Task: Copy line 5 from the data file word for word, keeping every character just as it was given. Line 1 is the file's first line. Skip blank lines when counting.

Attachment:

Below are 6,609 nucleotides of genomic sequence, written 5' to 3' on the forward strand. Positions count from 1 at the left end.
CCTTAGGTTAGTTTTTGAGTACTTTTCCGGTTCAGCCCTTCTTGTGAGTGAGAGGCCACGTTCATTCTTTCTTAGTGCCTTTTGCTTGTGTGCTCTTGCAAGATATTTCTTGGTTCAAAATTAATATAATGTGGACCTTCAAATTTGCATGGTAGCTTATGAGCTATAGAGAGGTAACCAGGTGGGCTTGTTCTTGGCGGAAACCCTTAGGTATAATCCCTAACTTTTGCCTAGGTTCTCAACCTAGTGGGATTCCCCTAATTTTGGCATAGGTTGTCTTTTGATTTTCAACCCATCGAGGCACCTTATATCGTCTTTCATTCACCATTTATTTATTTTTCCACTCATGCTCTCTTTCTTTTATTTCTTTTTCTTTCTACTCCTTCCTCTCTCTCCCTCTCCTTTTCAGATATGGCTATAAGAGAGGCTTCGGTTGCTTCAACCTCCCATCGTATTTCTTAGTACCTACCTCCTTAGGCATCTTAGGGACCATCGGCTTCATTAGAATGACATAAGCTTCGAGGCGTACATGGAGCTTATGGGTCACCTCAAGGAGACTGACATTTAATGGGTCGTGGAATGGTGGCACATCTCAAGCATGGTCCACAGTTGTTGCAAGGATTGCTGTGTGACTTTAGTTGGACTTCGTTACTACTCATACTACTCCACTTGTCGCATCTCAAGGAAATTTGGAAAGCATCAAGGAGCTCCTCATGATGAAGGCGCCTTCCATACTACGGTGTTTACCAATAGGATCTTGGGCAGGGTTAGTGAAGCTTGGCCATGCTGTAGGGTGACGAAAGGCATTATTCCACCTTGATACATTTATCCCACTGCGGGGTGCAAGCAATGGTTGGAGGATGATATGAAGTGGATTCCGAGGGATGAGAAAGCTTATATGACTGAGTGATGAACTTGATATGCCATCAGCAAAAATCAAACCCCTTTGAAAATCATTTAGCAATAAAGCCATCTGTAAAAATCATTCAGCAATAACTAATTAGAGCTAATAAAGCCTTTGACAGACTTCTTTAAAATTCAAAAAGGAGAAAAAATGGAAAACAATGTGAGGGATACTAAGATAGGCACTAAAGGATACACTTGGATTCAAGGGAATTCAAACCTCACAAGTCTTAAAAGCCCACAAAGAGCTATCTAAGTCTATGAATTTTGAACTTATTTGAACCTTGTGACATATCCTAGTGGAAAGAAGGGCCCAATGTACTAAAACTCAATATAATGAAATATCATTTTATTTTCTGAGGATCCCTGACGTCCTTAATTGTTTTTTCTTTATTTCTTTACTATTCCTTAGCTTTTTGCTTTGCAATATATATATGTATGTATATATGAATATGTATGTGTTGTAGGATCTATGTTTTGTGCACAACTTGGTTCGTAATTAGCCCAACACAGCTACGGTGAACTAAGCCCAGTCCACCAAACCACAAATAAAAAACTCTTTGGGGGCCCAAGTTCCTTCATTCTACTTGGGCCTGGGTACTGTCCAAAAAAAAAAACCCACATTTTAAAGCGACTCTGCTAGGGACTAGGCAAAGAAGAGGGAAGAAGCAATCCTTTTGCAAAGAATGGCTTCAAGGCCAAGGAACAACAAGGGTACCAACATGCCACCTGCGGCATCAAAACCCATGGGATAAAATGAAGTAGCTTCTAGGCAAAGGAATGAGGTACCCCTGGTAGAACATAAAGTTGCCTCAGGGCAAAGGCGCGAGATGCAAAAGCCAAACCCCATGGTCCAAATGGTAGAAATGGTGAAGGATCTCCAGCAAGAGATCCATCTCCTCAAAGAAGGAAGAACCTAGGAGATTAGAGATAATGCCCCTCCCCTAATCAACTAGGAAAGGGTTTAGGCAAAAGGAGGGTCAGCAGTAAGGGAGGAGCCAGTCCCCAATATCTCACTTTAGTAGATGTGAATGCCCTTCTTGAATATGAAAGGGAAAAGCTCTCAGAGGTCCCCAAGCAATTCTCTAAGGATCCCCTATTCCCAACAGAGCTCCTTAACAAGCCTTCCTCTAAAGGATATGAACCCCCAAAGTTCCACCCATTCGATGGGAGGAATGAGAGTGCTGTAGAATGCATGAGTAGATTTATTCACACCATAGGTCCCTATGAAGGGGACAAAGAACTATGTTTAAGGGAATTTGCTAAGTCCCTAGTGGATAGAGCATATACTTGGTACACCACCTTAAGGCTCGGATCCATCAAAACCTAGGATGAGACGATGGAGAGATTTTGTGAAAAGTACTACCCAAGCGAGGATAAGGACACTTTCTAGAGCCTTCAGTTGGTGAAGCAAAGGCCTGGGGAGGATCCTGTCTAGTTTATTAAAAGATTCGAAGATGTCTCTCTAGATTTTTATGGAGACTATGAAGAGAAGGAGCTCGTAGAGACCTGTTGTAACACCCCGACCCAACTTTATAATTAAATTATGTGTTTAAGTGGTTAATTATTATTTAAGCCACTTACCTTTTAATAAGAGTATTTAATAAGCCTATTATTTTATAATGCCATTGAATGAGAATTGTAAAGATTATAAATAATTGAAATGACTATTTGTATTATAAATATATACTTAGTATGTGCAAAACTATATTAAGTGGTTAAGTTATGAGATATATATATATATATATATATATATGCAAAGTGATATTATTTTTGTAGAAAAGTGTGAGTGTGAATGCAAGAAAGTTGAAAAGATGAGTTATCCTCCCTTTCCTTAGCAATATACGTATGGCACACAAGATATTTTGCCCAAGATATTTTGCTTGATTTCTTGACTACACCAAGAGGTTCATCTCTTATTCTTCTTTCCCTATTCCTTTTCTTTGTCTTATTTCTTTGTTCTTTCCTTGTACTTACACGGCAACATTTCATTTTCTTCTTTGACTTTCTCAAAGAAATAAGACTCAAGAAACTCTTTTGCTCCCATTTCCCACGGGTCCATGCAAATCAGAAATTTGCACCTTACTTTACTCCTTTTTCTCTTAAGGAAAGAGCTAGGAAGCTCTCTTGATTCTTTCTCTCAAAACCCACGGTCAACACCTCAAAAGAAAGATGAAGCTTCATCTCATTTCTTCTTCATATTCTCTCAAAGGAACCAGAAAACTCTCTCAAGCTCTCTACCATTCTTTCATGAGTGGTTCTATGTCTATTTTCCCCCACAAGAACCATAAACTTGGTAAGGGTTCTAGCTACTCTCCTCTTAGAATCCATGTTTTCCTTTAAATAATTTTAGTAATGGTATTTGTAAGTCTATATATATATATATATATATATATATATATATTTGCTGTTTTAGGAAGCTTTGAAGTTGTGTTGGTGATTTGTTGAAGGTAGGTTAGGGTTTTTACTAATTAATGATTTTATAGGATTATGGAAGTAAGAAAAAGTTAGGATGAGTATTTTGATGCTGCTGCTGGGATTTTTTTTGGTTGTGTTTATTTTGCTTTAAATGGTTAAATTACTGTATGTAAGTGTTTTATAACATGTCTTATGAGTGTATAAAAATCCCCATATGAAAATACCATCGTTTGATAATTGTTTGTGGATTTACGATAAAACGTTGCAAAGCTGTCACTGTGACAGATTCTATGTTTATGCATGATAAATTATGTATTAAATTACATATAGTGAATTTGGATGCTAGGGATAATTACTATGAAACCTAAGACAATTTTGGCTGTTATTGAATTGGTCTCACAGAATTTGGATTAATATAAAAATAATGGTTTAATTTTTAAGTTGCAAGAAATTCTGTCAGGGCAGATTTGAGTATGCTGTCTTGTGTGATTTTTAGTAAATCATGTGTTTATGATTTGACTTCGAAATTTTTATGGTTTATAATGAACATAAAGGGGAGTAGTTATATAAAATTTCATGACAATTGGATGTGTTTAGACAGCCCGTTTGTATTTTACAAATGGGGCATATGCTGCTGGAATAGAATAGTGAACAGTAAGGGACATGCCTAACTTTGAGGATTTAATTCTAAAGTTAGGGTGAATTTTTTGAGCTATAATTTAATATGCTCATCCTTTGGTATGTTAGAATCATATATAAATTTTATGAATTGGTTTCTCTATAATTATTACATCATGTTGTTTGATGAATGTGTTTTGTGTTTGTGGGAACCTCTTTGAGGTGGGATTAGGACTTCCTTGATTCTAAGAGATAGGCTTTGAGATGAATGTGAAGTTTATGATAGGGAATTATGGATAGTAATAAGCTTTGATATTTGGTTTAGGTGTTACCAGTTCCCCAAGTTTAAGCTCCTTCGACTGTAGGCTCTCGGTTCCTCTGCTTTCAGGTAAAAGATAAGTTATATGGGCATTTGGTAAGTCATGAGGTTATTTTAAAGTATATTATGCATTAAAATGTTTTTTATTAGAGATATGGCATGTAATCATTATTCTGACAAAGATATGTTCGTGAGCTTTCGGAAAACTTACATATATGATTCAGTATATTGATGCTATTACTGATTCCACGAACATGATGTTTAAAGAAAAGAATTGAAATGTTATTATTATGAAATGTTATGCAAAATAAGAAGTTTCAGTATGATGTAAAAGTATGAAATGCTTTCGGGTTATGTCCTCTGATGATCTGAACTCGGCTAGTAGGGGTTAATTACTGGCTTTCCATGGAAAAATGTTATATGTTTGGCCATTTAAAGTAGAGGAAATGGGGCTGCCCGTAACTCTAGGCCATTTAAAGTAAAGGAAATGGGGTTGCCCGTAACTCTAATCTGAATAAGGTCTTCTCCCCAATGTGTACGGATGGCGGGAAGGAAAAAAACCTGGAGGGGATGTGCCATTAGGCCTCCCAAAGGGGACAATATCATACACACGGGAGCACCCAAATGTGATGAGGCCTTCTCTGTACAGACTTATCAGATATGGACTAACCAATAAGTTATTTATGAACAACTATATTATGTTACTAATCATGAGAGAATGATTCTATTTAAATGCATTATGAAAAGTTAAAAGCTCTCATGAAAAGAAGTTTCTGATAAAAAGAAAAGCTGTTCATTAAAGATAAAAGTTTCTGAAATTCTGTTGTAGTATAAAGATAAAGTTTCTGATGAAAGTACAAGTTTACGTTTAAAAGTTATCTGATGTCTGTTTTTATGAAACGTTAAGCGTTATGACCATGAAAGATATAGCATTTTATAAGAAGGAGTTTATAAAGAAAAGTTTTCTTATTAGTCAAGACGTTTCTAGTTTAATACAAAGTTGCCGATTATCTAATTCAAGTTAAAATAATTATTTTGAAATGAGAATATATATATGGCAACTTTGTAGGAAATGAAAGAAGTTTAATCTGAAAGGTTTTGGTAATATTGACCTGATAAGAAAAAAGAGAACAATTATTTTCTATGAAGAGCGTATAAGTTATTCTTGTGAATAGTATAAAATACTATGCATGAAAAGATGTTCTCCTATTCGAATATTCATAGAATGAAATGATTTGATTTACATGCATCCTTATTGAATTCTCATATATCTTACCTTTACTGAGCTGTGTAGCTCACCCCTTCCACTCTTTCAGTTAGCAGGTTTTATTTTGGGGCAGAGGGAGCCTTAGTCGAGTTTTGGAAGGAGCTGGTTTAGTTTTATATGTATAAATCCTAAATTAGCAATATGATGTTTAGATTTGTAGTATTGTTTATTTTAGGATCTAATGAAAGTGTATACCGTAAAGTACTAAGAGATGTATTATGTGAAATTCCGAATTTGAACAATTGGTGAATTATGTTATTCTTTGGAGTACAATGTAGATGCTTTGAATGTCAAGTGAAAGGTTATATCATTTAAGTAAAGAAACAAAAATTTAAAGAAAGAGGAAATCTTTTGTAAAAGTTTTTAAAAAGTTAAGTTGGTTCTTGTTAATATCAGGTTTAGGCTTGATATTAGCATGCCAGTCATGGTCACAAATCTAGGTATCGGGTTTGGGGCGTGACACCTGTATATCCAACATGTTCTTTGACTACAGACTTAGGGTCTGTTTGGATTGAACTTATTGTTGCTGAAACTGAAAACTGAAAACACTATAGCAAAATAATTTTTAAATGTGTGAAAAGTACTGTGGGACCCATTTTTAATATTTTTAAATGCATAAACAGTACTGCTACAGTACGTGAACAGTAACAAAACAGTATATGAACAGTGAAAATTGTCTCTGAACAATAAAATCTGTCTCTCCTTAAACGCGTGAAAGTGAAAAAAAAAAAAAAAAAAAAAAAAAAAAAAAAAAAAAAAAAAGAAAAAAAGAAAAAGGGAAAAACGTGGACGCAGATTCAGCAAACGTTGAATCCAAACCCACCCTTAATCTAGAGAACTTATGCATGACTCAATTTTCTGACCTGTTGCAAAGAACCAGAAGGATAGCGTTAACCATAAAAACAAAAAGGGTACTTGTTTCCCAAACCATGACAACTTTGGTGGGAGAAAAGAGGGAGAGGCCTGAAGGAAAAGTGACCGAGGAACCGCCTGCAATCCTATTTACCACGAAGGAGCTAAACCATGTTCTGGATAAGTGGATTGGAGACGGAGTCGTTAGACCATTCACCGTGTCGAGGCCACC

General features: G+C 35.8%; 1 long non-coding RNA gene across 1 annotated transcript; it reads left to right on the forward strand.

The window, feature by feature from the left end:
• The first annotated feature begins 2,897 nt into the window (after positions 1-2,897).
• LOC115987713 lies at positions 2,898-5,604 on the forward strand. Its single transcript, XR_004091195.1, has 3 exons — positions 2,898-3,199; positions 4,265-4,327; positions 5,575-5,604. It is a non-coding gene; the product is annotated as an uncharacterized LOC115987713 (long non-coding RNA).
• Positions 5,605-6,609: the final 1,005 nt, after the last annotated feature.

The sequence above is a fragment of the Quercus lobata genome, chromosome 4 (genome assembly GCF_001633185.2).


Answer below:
• The first annotated feature begins 2,897 nt into the window (after positions 1-2,897).